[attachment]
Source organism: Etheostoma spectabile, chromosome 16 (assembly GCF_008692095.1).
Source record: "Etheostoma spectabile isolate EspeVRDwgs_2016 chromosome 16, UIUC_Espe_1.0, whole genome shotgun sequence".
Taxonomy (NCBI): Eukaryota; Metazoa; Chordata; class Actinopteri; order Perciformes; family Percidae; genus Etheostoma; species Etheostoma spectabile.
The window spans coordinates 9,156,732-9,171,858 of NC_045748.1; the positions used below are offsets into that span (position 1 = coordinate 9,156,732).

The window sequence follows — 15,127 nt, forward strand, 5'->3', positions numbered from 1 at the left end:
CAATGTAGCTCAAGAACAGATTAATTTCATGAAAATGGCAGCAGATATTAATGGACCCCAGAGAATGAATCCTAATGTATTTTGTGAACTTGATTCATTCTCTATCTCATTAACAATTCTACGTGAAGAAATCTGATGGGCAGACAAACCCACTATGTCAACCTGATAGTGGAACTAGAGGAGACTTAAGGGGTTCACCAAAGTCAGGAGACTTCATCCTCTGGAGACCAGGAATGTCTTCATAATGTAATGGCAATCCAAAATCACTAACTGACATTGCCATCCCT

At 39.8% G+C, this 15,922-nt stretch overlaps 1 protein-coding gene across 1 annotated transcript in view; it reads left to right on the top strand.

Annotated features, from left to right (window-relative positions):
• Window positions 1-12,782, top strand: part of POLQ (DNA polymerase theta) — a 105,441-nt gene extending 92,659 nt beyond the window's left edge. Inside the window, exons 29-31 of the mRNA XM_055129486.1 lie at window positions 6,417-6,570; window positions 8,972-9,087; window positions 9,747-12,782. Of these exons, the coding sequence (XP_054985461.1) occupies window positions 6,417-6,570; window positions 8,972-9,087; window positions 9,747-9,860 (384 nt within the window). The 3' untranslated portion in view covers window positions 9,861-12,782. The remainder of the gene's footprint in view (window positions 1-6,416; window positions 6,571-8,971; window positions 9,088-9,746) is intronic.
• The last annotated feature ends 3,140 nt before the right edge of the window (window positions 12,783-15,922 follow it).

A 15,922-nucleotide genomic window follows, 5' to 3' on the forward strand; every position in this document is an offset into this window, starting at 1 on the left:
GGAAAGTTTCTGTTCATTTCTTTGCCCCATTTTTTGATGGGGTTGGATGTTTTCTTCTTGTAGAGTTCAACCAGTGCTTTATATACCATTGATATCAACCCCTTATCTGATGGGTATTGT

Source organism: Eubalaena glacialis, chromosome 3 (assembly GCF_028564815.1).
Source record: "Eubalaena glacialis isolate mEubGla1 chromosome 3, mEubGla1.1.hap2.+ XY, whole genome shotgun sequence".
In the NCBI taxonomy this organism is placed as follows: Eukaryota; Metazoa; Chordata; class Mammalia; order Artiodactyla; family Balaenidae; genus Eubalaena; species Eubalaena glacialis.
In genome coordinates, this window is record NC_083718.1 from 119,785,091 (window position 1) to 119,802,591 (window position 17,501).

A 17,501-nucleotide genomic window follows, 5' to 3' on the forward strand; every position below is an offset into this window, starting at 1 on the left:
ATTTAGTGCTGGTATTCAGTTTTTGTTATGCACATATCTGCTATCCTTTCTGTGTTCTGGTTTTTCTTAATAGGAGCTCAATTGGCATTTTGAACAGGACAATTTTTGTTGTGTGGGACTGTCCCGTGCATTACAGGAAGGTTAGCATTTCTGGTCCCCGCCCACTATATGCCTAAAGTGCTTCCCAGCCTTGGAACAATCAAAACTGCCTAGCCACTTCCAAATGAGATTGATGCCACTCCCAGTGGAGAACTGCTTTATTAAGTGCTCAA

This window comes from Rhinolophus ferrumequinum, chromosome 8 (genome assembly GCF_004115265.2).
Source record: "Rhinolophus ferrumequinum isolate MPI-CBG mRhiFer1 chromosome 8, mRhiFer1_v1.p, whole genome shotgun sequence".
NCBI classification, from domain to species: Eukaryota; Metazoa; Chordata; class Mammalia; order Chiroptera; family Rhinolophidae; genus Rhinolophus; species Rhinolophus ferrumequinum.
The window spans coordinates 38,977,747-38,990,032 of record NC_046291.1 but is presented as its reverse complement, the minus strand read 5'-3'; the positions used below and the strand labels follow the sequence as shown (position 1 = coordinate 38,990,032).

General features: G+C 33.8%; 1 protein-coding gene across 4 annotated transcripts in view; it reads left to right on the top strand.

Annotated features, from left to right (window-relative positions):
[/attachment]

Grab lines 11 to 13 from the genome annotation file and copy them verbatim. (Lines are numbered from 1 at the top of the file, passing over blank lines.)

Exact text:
A 15,922-nucleotide genomic window follows, 5' to 3' on the forward strand; every position in this document is an offset into this window, starting at 1 on the left:
GGAAAGTTTCTGTTCATTTCTTTGCCCCATTTTTTGATGGGGTTGGATGTTTTCTTCTTGTAGAGTTCAACCAGTGCTTTATATACCATTGATATCAACCCCTTATCTGATGGGTATTGT

Source organism: Eubalaena glacialis, chromosome 3 (assembly GCF_028564815.1).